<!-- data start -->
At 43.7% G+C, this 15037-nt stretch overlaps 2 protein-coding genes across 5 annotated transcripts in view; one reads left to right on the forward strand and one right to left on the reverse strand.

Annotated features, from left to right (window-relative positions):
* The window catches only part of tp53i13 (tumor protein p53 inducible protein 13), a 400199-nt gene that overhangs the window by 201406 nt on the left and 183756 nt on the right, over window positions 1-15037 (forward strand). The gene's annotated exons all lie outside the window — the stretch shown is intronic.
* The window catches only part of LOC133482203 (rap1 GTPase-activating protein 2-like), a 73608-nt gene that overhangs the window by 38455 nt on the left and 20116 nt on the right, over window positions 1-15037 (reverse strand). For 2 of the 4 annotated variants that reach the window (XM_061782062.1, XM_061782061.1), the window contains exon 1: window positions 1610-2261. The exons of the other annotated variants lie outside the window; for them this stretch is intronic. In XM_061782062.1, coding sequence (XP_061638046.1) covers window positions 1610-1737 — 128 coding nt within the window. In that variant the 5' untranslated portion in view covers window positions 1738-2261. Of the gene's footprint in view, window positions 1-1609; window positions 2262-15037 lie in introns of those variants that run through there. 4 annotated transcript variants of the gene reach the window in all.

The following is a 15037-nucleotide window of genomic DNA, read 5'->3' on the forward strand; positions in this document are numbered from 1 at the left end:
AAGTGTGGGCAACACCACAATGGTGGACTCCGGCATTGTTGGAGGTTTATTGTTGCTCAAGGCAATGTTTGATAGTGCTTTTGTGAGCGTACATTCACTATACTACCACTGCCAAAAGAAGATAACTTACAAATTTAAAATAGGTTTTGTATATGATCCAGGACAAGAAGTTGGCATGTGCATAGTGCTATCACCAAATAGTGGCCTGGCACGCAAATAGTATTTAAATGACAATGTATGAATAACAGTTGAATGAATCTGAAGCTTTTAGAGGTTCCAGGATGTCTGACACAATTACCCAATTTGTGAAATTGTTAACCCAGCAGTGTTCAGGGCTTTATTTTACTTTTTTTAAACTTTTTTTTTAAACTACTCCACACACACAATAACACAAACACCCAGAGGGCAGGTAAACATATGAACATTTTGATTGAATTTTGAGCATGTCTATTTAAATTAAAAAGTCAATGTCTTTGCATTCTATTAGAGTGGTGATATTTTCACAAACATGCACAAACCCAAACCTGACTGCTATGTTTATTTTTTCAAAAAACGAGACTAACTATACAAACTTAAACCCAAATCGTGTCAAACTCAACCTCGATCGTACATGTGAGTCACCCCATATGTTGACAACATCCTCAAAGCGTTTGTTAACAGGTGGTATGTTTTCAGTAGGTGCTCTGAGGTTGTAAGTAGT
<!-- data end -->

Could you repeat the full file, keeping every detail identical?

At 43.7% G+C, this 15037-nt stretch overlaps 2 protein-coding genes across 5 annotated transcripts in view; one reads left to right on the forward strand and one right to left on the reverse strand.

Annotated features, from left to right (window-relative positions):
* The window catches only part of tp53i13 (tumor protein p53 inducible protein 13), a 400199-nt gene that overhangs the window by 201406 nt on the left and 183756 nt on the right, over window positions 1-15037 (forward strand). The gene's annotated exons all lie outside the window — the stretch shown is intronic.
* The window catches only part of LOC133482203 (rap1 GTPase-activating protein 2-like), a 73608-nt gene that overhangs the window by 38455 nt on the left and 20116 nt on the right, over window positions 1-15037 (reverse strand). For 2 of the 4 annotated variants that reach the window (XM_061782062.1, XM_061782061.1), the window contains exon 1: window positions 1610-2261. The exons of the other annotated variants lie outside the window; for them this stretch is intronic. In XM_061782062.1, coding sequence (XP_061638046.1) covers window positions 1610-1737 — 128 coding nt within the window. In that variant the 5' untranslated portion in view covers window positions 1738-2261. Of the gene's footprint in view, window positions 1-1609; window positions 2262-15037 lie in introns of those variants that run through there. 4 annotated transcript variants of the gene reach the window in all.

The following is a 15037-nucleotide window of genomic DNA, read 5'->3' on the forward strand; positions in this document are numbered from 1 at the left end:
AAGTGTGGGCAACACCACAATGGTGGACTCCGGCATTGTTGGAGGTTTATTGTTGCTCAAGGCAATGTTTGATAGTGCTTTTGTGAGCGTACATTCACTATACTACCACTGCCAAAAGAAGATAACTTACAAATTTAAAATAGGTTTTGTATATGATCCAGGACAAGAAGTTGGCATGTGCATAGTGCTATCACCAAATAGTGGCCTGGCACGCAAATAGTATTTAAATGACAATGTATGAATAACAGTTGAATGAATCTGAAGCTTTTAGAGGTTCCAGGATGTCTGACACAATTACCCAATTTGTGAAATTGTTAACCCAGCAGTGTTCAGGGCTTTATTTTACTTTTTTTAAACTTTTTTTTTAAACTACTCCACACACACAATAACACAAACACCCAGAGGGCAGGTAAACATATGAACATTTTGATTGAATTTTGAGCATGTCTATTTAAATTAAAAAGTCAATGTCTTTGCATTCTATTAGAGTGGTGATATTTTCACAAACATGCACAAACCCAAACCTGACTGCTATGTTTATTTTTTCAAAAAACGAGACTAACTATACAAACTTAAACCCAAATCGTGTCAAACTCAACCTCGATCGTACATGTGAGTCACCCCATATGTTGACAACATCCTCAAAGCGTTTGTTAACAGGTGGTATGTTTTCAGTAGGTGCTCTGAGGTTGTAAGTAGT